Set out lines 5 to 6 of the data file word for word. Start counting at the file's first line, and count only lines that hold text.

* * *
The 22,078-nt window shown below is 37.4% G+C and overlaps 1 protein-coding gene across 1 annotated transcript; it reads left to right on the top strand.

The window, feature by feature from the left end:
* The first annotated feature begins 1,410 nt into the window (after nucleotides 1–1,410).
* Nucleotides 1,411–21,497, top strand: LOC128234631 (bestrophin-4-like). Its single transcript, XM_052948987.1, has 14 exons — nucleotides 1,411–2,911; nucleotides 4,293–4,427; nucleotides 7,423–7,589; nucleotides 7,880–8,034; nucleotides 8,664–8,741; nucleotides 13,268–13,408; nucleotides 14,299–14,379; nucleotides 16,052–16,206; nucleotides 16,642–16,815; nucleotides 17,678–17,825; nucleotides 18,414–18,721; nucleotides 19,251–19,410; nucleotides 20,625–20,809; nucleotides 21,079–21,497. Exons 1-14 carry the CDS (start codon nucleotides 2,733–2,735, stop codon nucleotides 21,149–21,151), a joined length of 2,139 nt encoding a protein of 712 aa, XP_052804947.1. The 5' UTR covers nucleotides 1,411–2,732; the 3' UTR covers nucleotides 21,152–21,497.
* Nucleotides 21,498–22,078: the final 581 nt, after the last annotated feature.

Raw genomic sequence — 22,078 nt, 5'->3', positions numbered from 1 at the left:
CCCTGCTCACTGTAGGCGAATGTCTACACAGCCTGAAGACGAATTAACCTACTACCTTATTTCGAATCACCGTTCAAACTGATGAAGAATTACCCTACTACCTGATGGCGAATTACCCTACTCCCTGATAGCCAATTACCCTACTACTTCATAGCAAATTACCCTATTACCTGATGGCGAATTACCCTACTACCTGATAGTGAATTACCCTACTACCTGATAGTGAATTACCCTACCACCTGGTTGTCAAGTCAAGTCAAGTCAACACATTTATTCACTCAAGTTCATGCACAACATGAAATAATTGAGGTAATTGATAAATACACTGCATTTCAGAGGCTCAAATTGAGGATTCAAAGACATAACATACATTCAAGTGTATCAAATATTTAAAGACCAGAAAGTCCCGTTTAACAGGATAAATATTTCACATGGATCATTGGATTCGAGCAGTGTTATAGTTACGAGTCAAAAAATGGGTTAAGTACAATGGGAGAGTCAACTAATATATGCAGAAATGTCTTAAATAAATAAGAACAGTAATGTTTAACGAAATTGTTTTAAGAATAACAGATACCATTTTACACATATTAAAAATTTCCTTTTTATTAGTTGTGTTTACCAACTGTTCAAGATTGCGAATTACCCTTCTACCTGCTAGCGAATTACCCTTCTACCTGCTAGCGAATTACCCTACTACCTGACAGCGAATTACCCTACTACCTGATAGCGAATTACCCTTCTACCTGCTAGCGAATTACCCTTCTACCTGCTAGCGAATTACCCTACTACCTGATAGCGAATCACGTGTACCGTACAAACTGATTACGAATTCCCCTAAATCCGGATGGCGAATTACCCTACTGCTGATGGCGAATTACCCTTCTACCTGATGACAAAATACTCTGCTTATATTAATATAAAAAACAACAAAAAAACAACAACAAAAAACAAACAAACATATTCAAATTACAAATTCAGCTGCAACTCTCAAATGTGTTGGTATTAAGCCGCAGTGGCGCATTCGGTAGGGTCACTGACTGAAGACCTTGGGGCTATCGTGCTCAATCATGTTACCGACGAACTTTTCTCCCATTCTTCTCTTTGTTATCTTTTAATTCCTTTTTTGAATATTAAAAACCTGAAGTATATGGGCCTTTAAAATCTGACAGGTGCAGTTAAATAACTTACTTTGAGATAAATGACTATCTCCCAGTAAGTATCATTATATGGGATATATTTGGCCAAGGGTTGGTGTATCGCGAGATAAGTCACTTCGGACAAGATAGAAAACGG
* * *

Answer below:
* Nucleotides 21,498–22,078: the final 581 nt, after the last annotated feature.

Raw genomic sequence — 22,078 nt, 5'->3', positions numbered from 1 at the left: